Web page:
Dear James Baldwin,

A good writer transports readers into a different world. Well, thanks to your moving novel Go Tell It on the Mountain, during the summer of 1965 without leaving my couch I spent a memorable few days in Harlem. I’d never dared to venture to Harlem even though I was raised just a few miles away in Passaic, New Jersey. In fact, I’d never read a novel by a black author before. I didn’t know there were any black novelists. Go Tell It hadn’t been on the syllabus of any of the lit courses I took as an English major at Vassar. Your soul searing coming of age novel had been in print for thirteen years, and I’d never even heard of it or you!

But then, after I’d been teaching English in a New Haven public high schoolfor three years, my department chair asked me to apply to a summer program for teachers called Minority Group Literature and Psychology. Your book was on its syllabus. So I finally met John Grimes and his tormented “Negro” family, all struggling to transcend their troubled history in the legally segregated South and to keep their faith on the cold gray streets of the unofficially segregated north.

Amazingly, I identified with John. I too had a patriarchal father prone to outbursts of rage and a meek mother, and I too felt misunderstood by them both. And although I’d never been as poor as John, I recognized the poverty he and his family face as not unlike the poverty my parents remembered from their own ghettoized tenement childhoods. But even then, I understood that John’s family is trapped in his ghetto while my parents had been able to get educations and escape.

Go Tell It on the Mountain not only took me to a part of New York I’d never visited. It picked me right up off my sofa and plopped me smack dab into a pew in the first row of a fundamentalist church there! All around me people sang, swayed, fell down, got up, and even spoke in tongues. They are believers who look to God and Jesus for strength and for sanity and who turn to each other to bear witness to their searches and struggles. The Jews and Christians I knew were not demonstrative.  In fact, I’d never known people whose faith in the deity and fear of the devil preoccupied them and whose membership in a church or synagogue was so important to them. If I had met people like this, they’d kept their beliefs and rituals to themselves, sensing correctly that I wouldn’t understand.

Your novel required me to face my racism and not a moment too soon. I shouldn’t have been surprised to find Go Tell It so lyrical, the work of a poet of despair and desperation with a gift for creating characters who speak as real people do. But if you think of my mind as a bookshelf, back then there was no room on it for black authors. Embarrassing as it is to admit, I was truly surprised that a black person could write such a moving and important book.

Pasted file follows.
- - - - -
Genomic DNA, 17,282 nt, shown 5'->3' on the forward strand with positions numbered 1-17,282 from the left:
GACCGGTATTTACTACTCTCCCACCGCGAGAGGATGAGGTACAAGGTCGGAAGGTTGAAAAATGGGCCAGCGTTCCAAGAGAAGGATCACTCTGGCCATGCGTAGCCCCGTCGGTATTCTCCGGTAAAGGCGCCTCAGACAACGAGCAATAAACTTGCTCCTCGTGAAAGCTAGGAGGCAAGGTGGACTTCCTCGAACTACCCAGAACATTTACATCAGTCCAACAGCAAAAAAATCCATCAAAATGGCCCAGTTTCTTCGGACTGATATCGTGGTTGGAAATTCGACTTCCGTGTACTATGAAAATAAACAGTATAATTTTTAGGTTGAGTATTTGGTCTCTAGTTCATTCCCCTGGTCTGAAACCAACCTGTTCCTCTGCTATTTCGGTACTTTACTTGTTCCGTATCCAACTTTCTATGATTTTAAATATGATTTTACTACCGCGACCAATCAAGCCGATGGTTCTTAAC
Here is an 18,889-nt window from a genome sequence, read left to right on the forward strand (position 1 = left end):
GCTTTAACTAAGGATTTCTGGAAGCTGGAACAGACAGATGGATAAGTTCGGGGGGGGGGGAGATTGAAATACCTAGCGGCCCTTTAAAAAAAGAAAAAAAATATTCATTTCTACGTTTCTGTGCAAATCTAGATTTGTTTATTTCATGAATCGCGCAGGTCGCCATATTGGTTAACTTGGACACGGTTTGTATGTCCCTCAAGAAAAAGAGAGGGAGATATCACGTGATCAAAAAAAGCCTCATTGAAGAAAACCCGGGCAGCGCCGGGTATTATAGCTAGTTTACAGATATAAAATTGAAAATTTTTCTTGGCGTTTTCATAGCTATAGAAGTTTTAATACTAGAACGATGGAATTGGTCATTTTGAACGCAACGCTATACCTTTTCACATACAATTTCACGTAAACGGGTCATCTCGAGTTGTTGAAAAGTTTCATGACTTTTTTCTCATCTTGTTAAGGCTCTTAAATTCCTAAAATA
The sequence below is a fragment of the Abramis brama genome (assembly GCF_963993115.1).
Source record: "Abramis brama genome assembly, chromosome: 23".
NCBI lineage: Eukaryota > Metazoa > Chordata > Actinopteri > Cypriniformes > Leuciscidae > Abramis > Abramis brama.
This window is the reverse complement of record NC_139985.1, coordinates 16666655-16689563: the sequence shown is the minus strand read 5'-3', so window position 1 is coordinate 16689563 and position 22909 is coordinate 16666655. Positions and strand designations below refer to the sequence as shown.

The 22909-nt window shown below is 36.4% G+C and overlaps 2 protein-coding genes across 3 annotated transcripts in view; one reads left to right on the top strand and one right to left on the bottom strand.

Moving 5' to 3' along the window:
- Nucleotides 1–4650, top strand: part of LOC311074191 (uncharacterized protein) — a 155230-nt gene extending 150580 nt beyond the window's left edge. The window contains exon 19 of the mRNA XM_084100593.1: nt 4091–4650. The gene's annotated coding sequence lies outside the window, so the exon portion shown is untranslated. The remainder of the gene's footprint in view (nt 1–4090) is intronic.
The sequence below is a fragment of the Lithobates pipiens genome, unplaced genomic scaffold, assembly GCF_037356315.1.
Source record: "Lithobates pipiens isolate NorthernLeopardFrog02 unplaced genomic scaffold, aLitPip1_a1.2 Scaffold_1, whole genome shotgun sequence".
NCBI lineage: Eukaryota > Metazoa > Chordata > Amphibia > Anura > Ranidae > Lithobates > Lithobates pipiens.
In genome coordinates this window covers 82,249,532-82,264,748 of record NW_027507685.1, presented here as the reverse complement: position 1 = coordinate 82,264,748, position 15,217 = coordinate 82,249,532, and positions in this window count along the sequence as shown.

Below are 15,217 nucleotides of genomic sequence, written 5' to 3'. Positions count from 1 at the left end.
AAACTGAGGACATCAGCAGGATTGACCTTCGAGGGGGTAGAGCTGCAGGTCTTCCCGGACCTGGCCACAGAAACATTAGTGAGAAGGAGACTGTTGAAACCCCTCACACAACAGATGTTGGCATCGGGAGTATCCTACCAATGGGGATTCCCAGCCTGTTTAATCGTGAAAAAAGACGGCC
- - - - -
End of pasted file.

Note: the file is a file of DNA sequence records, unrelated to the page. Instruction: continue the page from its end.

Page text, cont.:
If Go Tell It on the Mountain was my passport to Harlem and to the worlds contained there, Giovanni’s Room was a visa to yet another place I’d never been. Oh, I’d been to Paris where this novel is set and which you describe so well, but already in my mid-twenties, I’d never been in the head of a man (or woman) struggling with what today we call sexual identity. I had to revise my blinkered view of same sex relationships.

Reading your memorable books expanded my narrow perspective on the world I live in and write about.

Thank you.



Filed under American classic, Coming of age story

11 responses to “Dear James Baldwin,

  1. Susan Jensen

    I’m ashamed to say I haven’t read either one, but the worlds these writers revealed seeped into the general consciousness and permeated mine. Thank you to both.

  2. Jane- I admire you for providing insight into the universality of Baldwin’s writing while at the same time freely sharing your own personal narrative on how his books opened your mind. Bravo!

  3. robert christensen

    An eloquent and moving post, and a beautiful reminder that great writers truly do take us to new landscapes, both external and internal. I can’t think of a time when it seems more important for us to make room on the bookshelves of our collective consciousness for the things you wrote about.

  4. Marion

    I will certainly read this. Thanks for the alert. And have you ever read Claude Brown’s Manchild in the Promised Land? Also not to be forgotten –

  5. Marion

    Finished Go Tell it on the Mountain the day before Yom Kippor – Day of Atonement. Young John goes through a transformation but is it really a transformation – are we to think that he is really changed by the experience? And what are we to think of Florence’s challenges to Gabriel – how can you be saved if you don’t acknowledge your sins and your shortcomings to the people in your life – the message of the Rabbi today was that atonement means reconcilation with other people -not simply expression of remorse – no being saved without relationship building – is Baldwin taking us to the same place? Thanks for putting us onto this book –

    • Marion, I didn’t think that what changed John was being saved but rather suriviving his father’s bliinkered cruelty and hypocrisy and seeing his aunt stand up to Gabriel, providing the boy a model of sorts for his own future behavior. To me John’s being saved was more like being overwhelmed by community (peer?) and parental pressure almost to a state of unconsciousness. He was, after all, a kid. I think Baldwin himself would have agreed with your rabbi. Of course, there is the problem of the root causes of Gabriel’s stunted emotional development going back all the way to slavery. I think Baldwin wants us to see the complex and enduring legacy of slavery through this family. At the risk of oversimplifying, those who are brutalized often become brutal themselves. Really glad you liked the book.

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